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ADSL works by splitting the phone line into two frequency ranges. The frequencies below 4 kHz are reserved for voice, and the range above that is used for data. DSL uses the existing phone line and in most cases does not require an additional phone line. This gives "always-on" Internet access and does not tie up the phone line.You can leave your Internet connection open and still use the phone line for voice calls. In some cases when you are using the same phone line for both ADSL and POTS (Plain Old Telephone Service), you will need to add a simple filter between your phone and the wall jack. No more busy signals, no more dropped connections, no more waiting for someone in the household to get off the phone. A DSL modem connects the DSL line to a computer at the customer location, providing the customer with continuous connection to the Internet and use of the telephone at the same time.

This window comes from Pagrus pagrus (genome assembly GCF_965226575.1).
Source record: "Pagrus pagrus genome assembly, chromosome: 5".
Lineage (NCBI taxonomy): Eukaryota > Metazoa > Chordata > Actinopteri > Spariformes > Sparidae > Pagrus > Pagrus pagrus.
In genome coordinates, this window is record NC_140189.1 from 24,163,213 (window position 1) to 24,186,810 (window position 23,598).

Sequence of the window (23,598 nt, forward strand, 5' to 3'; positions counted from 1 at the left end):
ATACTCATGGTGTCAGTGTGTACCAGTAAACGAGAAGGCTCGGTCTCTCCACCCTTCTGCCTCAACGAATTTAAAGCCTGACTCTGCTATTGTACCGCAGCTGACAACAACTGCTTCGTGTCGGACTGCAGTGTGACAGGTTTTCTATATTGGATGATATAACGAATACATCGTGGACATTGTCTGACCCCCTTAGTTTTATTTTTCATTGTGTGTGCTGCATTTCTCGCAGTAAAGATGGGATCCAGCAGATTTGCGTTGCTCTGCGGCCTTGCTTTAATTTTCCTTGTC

DSL modems are of three basic types: external, internal or USB. For external modems, on the back is a socket, usually marked LAN. A cable (ethernet cable) connects this to your computer, which needs an ethernet card, (known as a Network Interface Card, or NIC). Such cards are available from dozens of vendors at prices as low as $20, and for this purpose, they all work the same way and are all compatible. Many current computers come with a NIC, and socket, built-in, simplifying things still further. For internal DSL modems, or USB modems, the equipment is plugged in and some driver software must be loaded into your computer before it can be used.